index = self.hash_function(value)
bucket = self.buckets[index]
if value not in bucket:
bucket.append(value)
def contains(self, value):
# Check if a value exists in the set
index = self.hash_function(value)
bucket = self.buckets[index]
return value in bucket
def remove(self, value):
# Remove a value
index = self.hash_function(value)
bucket = self.buckets[index]
if value in bucket:
bucket.remove(value)
def print_set(self):
# Print all elements in the hash set
print("Hash Set Contents:")
for index, bucket in enumerate(self.buckets):
print(f"Bucket {index}: {bucket}")
```

Using the `SimpleHashSet`

class we can create the same Hash Set as in the top of this page:

### Example

```
class SimpleHashSet:
def __init__(self, size=100):
self.size = size
self.buckets = [[] for _ in range(size)] # A list of buckets, each is a list (to handle collisions)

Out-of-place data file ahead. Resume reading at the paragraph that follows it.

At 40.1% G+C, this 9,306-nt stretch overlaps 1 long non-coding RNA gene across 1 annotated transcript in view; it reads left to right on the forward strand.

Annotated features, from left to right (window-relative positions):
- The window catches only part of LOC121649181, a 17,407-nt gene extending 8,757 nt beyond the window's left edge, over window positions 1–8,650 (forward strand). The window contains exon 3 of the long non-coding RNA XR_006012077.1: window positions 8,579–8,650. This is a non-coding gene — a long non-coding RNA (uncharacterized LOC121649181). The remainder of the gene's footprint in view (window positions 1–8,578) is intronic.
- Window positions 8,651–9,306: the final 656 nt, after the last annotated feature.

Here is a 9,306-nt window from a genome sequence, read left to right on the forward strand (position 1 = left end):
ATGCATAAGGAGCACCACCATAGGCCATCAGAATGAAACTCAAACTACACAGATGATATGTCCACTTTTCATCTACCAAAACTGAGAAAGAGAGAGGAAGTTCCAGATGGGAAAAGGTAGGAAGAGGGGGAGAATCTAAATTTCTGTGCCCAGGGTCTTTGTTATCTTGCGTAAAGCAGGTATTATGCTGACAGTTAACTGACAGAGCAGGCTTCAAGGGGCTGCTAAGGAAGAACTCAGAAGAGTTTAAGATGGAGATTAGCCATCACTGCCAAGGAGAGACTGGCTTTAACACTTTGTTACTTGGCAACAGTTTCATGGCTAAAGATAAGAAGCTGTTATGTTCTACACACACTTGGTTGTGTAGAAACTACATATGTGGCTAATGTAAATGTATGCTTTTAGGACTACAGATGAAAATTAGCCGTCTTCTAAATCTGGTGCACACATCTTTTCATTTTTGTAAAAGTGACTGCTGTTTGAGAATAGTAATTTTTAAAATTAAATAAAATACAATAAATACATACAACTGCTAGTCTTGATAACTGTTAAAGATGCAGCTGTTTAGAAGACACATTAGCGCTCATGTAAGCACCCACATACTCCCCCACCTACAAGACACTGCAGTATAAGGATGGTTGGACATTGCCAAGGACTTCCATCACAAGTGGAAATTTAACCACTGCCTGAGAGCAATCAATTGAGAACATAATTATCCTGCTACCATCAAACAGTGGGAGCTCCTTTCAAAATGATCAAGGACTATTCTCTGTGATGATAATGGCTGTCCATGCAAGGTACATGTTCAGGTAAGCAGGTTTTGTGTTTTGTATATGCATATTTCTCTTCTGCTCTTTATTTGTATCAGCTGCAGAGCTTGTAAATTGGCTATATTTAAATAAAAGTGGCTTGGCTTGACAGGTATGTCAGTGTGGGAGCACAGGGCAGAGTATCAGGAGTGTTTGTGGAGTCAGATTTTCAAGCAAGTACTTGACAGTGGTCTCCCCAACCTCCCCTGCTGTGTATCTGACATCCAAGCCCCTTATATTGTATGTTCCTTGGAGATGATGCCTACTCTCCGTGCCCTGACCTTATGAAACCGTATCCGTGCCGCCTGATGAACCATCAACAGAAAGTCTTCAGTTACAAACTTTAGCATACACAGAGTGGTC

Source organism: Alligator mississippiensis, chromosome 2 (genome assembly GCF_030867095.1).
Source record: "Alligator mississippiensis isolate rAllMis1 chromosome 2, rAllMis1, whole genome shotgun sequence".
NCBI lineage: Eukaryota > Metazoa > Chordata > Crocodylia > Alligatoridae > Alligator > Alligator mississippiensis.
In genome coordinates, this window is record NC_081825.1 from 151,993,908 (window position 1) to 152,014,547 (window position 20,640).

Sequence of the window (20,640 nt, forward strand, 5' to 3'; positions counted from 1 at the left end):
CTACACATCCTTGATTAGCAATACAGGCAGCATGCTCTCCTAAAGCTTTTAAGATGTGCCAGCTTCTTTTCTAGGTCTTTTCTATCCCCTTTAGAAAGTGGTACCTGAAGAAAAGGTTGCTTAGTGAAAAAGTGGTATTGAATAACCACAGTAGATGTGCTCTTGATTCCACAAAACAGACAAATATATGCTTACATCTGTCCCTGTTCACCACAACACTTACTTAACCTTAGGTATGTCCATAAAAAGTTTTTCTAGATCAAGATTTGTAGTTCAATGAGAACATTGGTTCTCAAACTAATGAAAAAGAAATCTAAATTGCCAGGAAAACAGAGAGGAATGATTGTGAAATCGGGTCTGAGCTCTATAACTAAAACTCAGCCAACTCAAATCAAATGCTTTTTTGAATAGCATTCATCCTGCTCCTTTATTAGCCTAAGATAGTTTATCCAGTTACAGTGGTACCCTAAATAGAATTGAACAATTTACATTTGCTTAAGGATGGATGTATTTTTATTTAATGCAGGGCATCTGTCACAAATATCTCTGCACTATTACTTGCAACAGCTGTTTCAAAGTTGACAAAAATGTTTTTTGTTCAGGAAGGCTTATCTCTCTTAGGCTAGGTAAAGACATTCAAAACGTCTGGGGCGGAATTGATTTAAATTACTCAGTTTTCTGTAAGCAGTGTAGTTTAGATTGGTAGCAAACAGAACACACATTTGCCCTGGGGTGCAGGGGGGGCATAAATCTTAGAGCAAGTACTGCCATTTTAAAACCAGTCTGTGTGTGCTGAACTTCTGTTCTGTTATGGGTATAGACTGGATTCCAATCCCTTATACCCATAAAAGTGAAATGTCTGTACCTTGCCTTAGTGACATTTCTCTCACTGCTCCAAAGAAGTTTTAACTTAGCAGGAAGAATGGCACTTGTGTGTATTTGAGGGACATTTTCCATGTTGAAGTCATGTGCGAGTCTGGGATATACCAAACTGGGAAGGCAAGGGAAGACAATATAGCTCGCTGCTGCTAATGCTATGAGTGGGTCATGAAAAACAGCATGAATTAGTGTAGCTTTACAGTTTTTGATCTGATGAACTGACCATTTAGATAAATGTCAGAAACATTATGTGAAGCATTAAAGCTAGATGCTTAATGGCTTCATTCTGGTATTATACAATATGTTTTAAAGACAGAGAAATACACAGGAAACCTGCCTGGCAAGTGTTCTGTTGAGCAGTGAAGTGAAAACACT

def hash_function(self, value):
# Simple hash function: sum of character codes modulo the number of buckets
return sum(ord(char) for char in value) % self.size
def add(self, value):
# Add a value if it's not already present
index = self.hash_function(value)
bucket = self.buckets[index]
if value not in bucket:
bucket.append(value)
def contains(self, value):
# Check if a value exists in the set
index = self.hash_function(value)
bucket = self.buckets[index]
return value in bucket
def remove(self, value):
# Remove a value
index = self.hash_function(value)
bucket = self.buckets[index]
if value in bucket:
bucket.remove(value)
def print_set(self):
# Print all elements in the hash set
print("Hash Set Contents:")
for index, bucket in enumerate(self.buckets):
print(f"Bucket {index}: {bucket}")
# Creating the Hash Set from the simulation
hash_set = SimpleHashSet(size=10)
hash_set.add("Charlotte")
hash_set.add("Thomas")
hash_set.add("Jens")
hash_set.add("Peter")
hash_set.add("Lisa")
hash_set.add("Adele")
hash_set.add("Michaela")
hash_set.add("Bob")
hash_set.print_set()
print("\n'Peter' is in the set:",hash_set.contains('Peter'))
print("Removing 'Peter'")
hash_set.remove('Peter')
print("'Peter' is in the set:",hash_set.contains('Peter'))
print("'Adele' has hash code:",hash_set.hash_function('Adele'))
```